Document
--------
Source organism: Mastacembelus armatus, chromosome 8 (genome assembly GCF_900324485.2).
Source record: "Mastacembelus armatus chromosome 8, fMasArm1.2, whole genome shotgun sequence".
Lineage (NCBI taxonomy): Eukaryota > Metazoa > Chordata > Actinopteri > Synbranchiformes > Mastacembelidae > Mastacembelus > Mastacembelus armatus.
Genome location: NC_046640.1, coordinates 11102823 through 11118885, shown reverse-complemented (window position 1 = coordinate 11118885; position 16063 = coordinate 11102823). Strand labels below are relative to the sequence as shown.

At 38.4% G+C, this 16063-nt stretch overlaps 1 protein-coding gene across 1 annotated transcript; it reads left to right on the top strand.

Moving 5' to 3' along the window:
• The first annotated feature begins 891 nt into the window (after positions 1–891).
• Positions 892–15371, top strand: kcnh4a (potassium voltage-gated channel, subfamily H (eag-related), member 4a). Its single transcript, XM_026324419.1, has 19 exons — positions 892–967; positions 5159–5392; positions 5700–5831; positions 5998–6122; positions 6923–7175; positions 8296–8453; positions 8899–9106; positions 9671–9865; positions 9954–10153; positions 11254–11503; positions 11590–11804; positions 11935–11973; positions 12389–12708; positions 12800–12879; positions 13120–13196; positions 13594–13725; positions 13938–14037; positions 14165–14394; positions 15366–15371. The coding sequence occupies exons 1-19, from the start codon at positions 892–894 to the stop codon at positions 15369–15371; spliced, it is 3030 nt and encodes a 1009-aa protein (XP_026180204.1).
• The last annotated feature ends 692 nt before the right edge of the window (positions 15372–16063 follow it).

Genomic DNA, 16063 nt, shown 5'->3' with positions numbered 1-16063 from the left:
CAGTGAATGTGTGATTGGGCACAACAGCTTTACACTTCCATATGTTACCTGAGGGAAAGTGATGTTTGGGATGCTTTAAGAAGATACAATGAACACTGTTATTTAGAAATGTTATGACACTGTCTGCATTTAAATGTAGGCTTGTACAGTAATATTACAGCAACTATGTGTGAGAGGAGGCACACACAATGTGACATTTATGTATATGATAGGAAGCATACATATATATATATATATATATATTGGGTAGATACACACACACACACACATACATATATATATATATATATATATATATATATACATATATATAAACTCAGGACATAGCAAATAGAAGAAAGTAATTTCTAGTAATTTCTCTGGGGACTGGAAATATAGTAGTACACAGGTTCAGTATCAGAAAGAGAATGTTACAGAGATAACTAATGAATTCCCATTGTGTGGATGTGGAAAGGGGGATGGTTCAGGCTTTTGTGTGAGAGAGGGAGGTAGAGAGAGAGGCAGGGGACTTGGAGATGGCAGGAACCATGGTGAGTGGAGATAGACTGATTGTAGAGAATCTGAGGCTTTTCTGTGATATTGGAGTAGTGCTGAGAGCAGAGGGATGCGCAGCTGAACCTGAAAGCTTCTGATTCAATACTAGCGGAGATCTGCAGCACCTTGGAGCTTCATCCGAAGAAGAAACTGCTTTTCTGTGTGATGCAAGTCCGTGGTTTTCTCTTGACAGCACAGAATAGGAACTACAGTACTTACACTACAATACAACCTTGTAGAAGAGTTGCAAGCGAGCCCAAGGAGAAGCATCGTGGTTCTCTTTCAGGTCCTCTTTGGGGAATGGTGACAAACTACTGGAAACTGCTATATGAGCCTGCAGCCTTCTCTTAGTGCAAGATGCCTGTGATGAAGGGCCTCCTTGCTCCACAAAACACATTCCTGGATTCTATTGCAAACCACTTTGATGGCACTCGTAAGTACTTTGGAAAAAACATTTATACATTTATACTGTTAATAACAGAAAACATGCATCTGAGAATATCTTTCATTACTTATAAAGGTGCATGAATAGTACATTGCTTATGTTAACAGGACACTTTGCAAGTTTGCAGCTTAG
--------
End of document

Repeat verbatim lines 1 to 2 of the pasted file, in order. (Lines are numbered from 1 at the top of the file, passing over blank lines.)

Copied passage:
Source organism: Mastacembelus armatus, chromosome 8 (genome assembly GCF_900324485.2).
Source record: "Mastacembelus armatus chromosome 8, fMasArm1.2, whole genome shotgun sequence".